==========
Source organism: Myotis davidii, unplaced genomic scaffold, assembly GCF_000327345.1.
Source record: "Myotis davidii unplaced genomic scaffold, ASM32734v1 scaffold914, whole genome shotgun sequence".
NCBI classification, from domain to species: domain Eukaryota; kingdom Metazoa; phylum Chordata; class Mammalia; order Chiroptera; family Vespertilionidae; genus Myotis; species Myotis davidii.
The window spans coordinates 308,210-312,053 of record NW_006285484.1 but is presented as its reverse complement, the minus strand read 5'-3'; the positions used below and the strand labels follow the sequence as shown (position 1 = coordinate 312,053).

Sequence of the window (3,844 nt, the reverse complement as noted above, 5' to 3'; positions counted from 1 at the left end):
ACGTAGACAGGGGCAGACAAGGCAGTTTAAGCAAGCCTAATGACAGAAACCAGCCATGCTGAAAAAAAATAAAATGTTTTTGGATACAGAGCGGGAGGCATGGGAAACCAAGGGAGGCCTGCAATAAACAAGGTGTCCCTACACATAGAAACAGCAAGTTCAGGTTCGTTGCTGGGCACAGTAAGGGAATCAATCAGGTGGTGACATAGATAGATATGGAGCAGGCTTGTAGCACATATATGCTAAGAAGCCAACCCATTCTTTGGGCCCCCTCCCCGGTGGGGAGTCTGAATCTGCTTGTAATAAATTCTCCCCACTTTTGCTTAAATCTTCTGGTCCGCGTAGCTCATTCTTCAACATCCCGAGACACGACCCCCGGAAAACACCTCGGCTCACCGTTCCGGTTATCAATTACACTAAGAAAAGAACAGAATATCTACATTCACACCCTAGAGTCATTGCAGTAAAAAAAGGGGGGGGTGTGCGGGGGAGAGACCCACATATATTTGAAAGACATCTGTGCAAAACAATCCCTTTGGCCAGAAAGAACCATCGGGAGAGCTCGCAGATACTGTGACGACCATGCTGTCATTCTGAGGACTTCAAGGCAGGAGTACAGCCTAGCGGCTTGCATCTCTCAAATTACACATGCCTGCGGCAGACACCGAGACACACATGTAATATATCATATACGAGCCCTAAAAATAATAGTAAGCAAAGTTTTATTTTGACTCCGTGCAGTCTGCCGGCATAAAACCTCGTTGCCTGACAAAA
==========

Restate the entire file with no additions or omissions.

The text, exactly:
Source organism: Myotis davidii, unplaced genomic scaffold, assembly GCF_000327345.1.
Source record: "Myotis davidii unplaced genomic scaffold, ASM32734v1 scaffold914, whole genome shotgun sequence".
NCBI classification, from domain to species: domain Eukaryota; kingdom Metazoa; phylum Chordata; class Mammalia; order Chiroptera; family Vespertilionidae; genus Myotis; species Myotis davidii.
The window spans coordinates 308,210-312,053 of record NW_006285484.1 but is presented as its reverse complement, the minus strand read 5'-3'; the positions used below and the strand labels follow the sequence as shown (position 1 = coordinate 312,053).

Sequence of the window (3,844 nt, the reverse complement as noted above, 5' to 3'; positions counted from 1 at the left end):
ACGTAGACAGGGGCAGACAAGGCAGTTTAAGCAAGCCTAATGACAGAAACCAGCCATGCTGAAAAAAAATAAAATGTTTTTGGATACAGAGCGGGAGGCATGGGAAACCAAGGGAGGCCTGCAATAAACAAGGTGTCCCTACACATAGAAACAGCAAGTTCAGGTTCGTTGCTGGGCACAGTAAGGGAATCAATCAGGTGGTGACATAGATAGATATGGAGCAGGCTTGTAGCACATATATGCTAAGAAGCCAACCCATTCTTTGGGCCCCCTCCCCGGTGGGGAGTCTGAATCTGCTTGTAATAAATTCTCCCCACTTTTGCTTAAATCTTCTGGTCCGCGTAGCTCATTCTTCAACATCCCGAGACACGACCCCCGGAAAACACCTCGGCTCACCGTTCCGGTTATCAATTACACTAAGAAAAGAACAGAATATCTACATTCACACCCTAGAGTCATTGCAGTAAAAAAAGGGGGGGGTGTGCGGGGGAGAGACCCACATATATTTGAAAGACATCTGTGCAAAACAATCCCTTTGGCCAGAAAGAACCATCGGGAGAGCTCGCAGATACTGTGACGACCATGCTGTCATTCTGAGGACTTCAAGGCAGGAGTACAGCCTAGCGGCTTGCATCTCTCAAATTACACATGCCTGCGGCAGACACCGAGACACACATGTAATATATCATATACGAGCCCTAAAAATAATAGTAAGCAAAGTTTTATTTTGACTCCGTGCAGTCTGCCGGCATAAAACCTCGTTGCCTGACAAAA